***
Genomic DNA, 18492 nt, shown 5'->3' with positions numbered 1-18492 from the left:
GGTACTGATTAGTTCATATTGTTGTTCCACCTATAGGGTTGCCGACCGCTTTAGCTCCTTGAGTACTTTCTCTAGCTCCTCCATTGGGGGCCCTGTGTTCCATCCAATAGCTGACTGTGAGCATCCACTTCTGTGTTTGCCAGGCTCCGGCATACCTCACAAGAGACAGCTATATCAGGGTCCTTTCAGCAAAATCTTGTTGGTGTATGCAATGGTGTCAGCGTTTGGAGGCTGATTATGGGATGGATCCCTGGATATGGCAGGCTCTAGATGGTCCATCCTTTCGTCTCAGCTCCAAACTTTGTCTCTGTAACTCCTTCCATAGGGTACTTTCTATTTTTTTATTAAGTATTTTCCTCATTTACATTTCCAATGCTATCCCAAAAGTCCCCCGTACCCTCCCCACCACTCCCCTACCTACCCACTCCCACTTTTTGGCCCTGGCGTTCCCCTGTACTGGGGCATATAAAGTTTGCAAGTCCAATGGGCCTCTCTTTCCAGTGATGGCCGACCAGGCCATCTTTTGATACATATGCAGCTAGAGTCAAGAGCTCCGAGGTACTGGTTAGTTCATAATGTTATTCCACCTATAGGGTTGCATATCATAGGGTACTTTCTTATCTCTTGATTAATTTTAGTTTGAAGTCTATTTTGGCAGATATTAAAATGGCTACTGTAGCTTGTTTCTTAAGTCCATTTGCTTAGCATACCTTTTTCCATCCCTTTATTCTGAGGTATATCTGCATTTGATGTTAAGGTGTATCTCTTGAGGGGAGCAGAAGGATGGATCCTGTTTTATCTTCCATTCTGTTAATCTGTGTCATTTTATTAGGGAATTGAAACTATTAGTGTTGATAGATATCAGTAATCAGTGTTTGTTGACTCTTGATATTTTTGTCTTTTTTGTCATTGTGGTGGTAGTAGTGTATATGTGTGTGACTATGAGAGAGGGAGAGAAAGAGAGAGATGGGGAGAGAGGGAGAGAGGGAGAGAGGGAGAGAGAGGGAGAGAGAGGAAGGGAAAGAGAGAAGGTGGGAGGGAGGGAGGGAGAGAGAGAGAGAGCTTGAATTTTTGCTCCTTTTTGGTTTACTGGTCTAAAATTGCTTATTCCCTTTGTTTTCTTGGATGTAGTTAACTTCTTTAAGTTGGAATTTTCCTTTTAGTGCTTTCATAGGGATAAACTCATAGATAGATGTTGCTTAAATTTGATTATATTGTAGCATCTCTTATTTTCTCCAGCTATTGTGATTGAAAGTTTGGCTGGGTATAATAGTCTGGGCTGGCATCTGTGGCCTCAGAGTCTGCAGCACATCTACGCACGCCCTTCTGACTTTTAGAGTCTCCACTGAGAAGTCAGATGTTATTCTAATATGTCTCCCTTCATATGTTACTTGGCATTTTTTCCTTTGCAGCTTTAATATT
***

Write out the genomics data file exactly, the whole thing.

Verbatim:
Genomic DNA, 18492 nt, shown 5'->3' with positions numbered 1-18492 from the left:
GGTACTGATTAGTTCATATTGTTGTTCCACCTATAGGGTTGCCGACCGCTTTAGCTCCTTGAGTACTTTCTCTAGCTCCTCCATTGGGGGCCCTGTGTTCCATCCAATAGCTGACTGTGAGCATCCACTTCTGTGTTTGCCAGGCTCCGGCATACCTCACAAGAGACAGCTATATCAGGGTCCTTTCAGCAAAATCTTGTTGGTGTATGCAATGGTGTCAGCGTTTGGAGGCTGATTATGGGATGGATCCCTGGATATGGCAGGCTCTAGATGGTCCATCCTTTCGTCTCAGCTCCAAACTTTGTCTCTGTAACTCCTTCCATAGGGTACTTTCTATTTTTTTATTAAGTATTTTCCTCATTTACATTTCCAATGCTATCCCAAAAGTCCCCCGTACCCTCCCCACCACTCCCCTACCTACCCACTCCCACTTTTTGGCCCTGGCGTTCCCCTGTACTGGGGCATATAAAGTTTGCAAGTCCAATGGGCCTCTCTTTCCAGTGATGGCCGACCAGGCCATCTTTTGATACATATGCAGCTAGAGTCAAGAGCTCCGAGGTACTGGTTAGTTCATAATGTTATTCCACCTATAGGGTTGCATATCATAGGGTACTTTCTTATCTCTTGATTAATTTTAGTTTGAAGTCTATTTTGGCAGATATTAAAATGGCTACTGTAGCTTGTTTCTTAAGTCCATTTGCTTAGCATACCTTTTTCCATCCCTTTATTCTGAGGTATATCTGCATTTGATGTTAAGGTGTATCTCTTGAGGGGAGCAGAAGGATGGATCCTGTTTTATCTTCCATTCTGTTAATCTGTGTCATTTTATTAGGGAATTGAAACTATTAGTGTTGATAGATATCAGTAATCAGTGTTTGTTGACTCTTGATATTTTTGTCTTTTTTGTCATTGTGGTGGTAGTAGTGTATATGTGTGTGACTATGAGAGAGGGAGAGAAAGAGAGAGATGGGGAGAGAGGGAGAGAGGGAGAGAGGGAGAGAGAGGGAGAGAGAGGAAGGGAAAGAGAGAAGGTGGGAGGGAGGGAGGGAGAGAGAGAGAGAGCTTGAATTTTTGCTCCTTTTTGGTTTACTGGTCTAAAATTGCTTATTCCCTTTGTTTTCTTGGATGTAGTTAACTTCTTTAAGTTGGAATTTTCCTTTTAGTGCTTTCATAGGGATAAACTCATAGATAGATGTTGCTTAAATTTGATTATATTGTAGCATCTCTTATTTTCTCCAGCTATTGTGATTGAAAGTTTGGCTGGGTATAATAGTCTGGGCTGGCATCTGTGGCCTCAGAGTCTGCAGCACATCTACGCACGCCCTTCTGACTTTTAGAGTCTCCACTGAGAAGTCAGATGTTATTCTAATATGTCTCCCTTCATATGTTACTTGGCATTTTTTCCTTTGCAGCTTTAATATT